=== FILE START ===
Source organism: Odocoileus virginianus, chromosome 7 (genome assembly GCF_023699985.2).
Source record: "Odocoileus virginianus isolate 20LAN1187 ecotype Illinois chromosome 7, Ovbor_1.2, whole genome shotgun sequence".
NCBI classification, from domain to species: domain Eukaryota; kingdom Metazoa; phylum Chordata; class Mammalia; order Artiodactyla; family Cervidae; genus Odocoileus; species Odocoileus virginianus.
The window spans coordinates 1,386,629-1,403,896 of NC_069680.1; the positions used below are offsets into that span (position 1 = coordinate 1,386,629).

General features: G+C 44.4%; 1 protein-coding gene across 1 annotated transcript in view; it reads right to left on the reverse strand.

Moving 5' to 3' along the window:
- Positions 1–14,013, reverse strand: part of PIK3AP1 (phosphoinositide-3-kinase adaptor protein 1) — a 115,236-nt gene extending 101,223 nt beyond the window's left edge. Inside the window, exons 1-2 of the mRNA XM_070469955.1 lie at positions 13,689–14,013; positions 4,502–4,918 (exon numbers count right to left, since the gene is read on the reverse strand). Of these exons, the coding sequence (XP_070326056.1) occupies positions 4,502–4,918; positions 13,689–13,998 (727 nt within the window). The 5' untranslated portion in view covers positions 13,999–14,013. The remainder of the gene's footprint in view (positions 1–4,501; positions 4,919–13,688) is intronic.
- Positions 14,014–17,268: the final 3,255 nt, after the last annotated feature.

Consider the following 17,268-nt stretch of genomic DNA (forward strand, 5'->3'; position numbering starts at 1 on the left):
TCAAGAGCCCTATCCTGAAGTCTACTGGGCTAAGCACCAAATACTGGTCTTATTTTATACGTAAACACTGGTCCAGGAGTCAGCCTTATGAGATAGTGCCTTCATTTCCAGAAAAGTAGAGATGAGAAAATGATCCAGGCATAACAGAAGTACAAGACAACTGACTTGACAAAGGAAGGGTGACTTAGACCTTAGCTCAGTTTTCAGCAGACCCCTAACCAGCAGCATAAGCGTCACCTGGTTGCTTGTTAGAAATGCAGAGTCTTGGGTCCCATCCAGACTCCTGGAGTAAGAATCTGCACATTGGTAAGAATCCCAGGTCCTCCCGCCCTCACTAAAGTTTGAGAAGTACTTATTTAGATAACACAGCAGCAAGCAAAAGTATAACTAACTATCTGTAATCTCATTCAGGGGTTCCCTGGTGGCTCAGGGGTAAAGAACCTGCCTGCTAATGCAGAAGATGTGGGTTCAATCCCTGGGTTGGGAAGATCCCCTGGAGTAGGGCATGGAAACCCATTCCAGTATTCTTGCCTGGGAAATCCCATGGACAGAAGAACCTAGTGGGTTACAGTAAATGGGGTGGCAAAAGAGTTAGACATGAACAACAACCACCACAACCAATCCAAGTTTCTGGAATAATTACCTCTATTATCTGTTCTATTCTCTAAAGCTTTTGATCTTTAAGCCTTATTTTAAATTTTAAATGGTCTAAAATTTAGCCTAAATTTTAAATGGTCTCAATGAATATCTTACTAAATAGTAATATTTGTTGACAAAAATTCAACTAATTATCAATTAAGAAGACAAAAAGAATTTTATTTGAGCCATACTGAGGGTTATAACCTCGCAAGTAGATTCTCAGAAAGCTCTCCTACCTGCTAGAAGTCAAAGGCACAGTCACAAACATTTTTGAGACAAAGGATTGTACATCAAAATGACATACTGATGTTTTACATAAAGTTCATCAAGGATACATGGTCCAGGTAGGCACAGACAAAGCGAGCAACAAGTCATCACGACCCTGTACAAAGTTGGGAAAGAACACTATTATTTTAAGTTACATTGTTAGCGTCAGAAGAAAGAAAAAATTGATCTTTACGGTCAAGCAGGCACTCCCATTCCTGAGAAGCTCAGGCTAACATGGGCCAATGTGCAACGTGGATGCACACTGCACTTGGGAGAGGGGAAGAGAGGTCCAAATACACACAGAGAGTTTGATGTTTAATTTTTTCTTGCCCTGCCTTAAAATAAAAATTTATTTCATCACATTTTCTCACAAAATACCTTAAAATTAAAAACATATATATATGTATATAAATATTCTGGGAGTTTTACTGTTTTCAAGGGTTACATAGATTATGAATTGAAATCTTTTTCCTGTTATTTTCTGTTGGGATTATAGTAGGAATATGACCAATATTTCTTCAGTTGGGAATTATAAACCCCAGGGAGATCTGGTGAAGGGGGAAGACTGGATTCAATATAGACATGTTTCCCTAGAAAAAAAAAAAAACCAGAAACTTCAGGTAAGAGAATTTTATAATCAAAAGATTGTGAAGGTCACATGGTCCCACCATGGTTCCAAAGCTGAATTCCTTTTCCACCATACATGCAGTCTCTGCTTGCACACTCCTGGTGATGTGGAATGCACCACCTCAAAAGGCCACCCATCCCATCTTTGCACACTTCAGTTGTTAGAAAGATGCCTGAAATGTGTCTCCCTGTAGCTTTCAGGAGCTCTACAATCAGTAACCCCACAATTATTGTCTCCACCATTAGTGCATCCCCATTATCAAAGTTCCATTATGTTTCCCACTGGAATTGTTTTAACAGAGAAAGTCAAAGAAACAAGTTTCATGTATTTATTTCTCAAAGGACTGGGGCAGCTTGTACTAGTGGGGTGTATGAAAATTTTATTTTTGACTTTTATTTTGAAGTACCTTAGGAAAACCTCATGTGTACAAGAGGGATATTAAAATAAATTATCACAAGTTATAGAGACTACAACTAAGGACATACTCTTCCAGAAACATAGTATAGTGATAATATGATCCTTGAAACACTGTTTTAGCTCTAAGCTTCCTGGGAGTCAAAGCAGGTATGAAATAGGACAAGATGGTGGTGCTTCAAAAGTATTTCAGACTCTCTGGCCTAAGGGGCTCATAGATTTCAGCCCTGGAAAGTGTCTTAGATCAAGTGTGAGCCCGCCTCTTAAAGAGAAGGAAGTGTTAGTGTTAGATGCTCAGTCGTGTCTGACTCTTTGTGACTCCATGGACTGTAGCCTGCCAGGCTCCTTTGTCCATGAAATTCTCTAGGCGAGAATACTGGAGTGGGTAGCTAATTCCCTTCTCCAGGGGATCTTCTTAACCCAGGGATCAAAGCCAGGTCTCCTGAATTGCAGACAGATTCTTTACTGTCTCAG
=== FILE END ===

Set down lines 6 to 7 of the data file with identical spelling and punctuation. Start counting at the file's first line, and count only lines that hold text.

Moving 5' to 3' along the window:
- Positions 1–14,013, reverse strand: part of PIK3AP1 (phosphoinositide-3-kinase adaptor protein 1) — a 115,236-nt gene extending 101,223 nt beyond the window's left edge. Inside the window, exons 1-2 of the mRNA XM_070469955.1 lie at positions 13,689–14,013; positions 4,502–4,918 (exon numbers count right to left, since the gene is read on the reverse strand). Of these exons, the coding sequence (XP_070326056.1) occupies positions 4,502–4,918; positions 13,689–13,998 (727 nt within the window). The 5' untranslated portion in view covers positions 13,999–14,013. The remainder of the gene's footprint in view (positions 1–4,501; positions 4,919–13,688) is intronic.